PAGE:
Spirituality for Today – October 2013 – Volume 18, Issue 3

The Favorite Saint of Number 266

Rev. Raymond K. Petrucci

A photo of turning leaves in Fall

Bearing a sharpness that energizes the soul and quickens the mind, October blushes with the splendor of the autumnal season. Nearly eight centuries have passed since the death of a man whose holy life would brighten a century noted for spiritual luminaries – Saint Francis of Assisi.

In his early life, Francis enjoyed every privilege of a privileged life. As a young man of means, he was the epitome of the bon vivant. His rambunctious, often wild, lifestyle betrayed the fact that he was a natural leader. Recriminations for his naughtiness were softened by his extreme and universal likability. His father, a wealthy merchant, had every reason to see in his son a Dickensian image of a young man of great expectations. A seeker of glory and noble distinction, Francis donned the armor of a knight and pursued distinction as a soldier and entered in a local contest of war with neighboring Perugia. Taken prisoner and held for ransom, he charmed his captors. On his return to Assisi, he resumed his man-about-town existence.

On a trip abroad, Francis had his epiphany. He sensed the call of God to abandon his wastrel life for one of holiness and service. Praying before the crucifix in the ruined church of Saint Domiano in Assisi, he heard Jesus call him to "Repair my Church." Thinking that the vision meant that he should rebuild Saint Damiano, he went about the task of refurbishing that edifice. Later, Francis understood that it was the Church itself that was in need of repair and that his humble life would address that need. Even as a youth, Francis felt for the plight of the poor. His desire to live a life of poverty, humility, and love attracted many to the religious order he founded, the Franciscans. The Church celebrates the Feast of Saint Francis of Assisi on the fourth of October. His life and death brings honor to this month.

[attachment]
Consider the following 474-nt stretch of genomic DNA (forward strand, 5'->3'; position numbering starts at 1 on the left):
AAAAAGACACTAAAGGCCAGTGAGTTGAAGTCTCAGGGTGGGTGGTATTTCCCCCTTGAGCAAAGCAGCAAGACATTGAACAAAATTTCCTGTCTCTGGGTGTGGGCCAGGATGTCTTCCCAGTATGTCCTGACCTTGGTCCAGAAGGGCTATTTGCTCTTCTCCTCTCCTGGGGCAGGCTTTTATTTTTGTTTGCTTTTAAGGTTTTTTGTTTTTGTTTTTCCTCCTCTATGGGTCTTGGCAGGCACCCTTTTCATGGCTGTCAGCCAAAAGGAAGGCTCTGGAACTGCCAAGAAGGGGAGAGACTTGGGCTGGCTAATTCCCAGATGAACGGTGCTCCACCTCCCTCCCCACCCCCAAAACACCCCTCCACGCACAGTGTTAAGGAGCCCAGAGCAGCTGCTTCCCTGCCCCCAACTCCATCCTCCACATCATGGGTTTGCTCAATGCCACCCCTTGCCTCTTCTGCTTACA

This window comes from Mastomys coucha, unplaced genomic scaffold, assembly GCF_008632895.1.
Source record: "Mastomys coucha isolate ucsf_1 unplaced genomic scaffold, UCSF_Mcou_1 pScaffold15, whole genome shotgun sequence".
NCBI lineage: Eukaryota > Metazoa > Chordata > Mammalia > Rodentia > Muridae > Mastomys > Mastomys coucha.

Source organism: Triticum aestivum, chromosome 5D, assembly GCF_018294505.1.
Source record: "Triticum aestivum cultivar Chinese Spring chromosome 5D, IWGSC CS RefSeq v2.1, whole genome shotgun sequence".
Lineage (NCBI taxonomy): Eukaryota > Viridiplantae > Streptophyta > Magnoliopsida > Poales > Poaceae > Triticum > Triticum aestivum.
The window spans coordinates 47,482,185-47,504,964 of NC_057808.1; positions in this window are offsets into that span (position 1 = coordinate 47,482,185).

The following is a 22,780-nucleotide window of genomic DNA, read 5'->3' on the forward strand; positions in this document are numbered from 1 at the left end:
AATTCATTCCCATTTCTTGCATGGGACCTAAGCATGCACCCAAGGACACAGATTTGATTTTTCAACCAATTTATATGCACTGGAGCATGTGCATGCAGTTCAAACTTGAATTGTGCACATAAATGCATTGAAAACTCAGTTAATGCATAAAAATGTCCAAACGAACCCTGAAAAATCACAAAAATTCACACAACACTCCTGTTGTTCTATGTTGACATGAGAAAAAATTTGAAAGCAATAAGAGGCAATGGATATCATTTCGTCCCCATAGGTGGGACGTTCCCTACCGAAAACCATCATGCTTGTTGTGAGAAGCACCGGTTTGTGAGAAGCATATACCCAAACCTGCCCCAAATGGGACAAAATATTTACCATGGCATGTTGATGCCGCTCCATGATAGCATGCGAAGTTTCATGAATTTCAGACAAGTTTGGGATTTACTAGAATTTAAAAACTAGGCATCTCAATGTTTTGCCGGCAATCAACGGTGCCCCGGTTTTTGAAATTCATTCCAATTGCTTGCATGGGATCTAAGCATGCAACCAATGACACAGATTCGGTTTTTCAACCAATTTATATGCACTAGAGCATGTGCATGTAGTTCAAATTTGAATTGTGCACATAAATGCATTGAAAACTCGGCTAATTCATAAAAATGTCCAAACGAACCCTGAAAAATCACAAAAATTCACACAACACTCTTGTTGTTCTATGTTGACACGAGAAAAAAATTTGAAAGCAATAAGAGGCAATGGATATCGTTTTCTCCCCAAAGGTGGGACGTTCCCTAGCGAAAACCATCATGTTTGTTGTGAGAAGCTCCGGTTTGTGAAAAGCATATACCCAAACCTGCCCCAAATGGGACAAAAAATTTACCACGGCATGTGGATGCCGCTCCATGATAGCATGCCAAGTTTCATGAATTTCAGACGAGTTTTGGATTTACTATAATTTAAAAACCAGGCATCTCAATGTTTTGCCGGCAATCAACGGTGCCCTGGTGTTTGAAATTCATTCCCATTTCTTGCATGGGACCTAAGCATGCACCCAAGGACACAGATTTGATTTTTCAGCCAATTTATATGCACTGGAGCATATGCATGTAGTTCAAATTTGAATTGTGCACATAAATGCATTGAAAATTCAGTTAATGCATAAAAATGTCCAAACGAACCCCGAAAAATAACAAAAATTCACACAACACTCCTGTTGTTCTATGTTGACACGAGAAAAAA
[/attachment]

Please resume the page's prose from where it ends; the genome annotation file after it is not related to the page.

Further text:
And now, we have a Pontiff, the 266th successor of Saint Peter, who reveres the life and follows the lead of that saint of Assisi, Pope Francis I. In a similar fashion, Pope Francis also must address a Church in need of repair. This Francis must renew and reform the Church of Christ, restoring the greatness and the moral authority of a Church damaged by scandals from within and attacks from without. Pope Francis will have to welcome "Brother Adversity" and "Sister Challenge" in the work of his papacy. It has been shown to this observer and, I believe, to the Catholic world that he is up to the task ahead.

We have in Pope Francis a holy man, a dedicated man and a man who will lead the Church forward in its mission of the new evangelization.

Carl A. Anderson
Supreme Knight, Knights of Columbus

The 13th has been called by many Catholic theologians the "Greatest of Centuries" for the many saintly figures and the theological works of those years. One only can wonder what judgments will be attached to the current century. One thing is certain, the need for authentic Christian leadership and witness, highlighted by a pronounced evangelism, is imperative. Times of challenge are times of awakening, times for men and women of holiness to stand against the tide of unbelief. Interestingly, that very requirement tends to be satisfied. This is an age of saints. Let them come. When a Catholic looks into the mirror, may he or she see that person of determination and perseverance who will serve God well.

The process of institutional and personal reformation is ongoing. This activity ought not to be feared but understood as a necessary work when flawed human nature is involved. God's plan was to entrust his Truth and its proclamation to human beings. The awesomeness and magnitude of this mandate should not cause us figuratively to pull the covers over our head, but to accept the work of planting the faith so that the harvest can be great.

Among all of the well-known features of the life of Saint Francis surviving to this day is his great prayer of service. Saint Francis prayed that he would be a tool in the hands of God to rebuild His Church, that he might be an instrument to reveal God's love, peace, healing, mercy, and hope. I feel confident that Saint Francis will inspire Pope Francis to be a true instrument of God's grace, unity, and peace.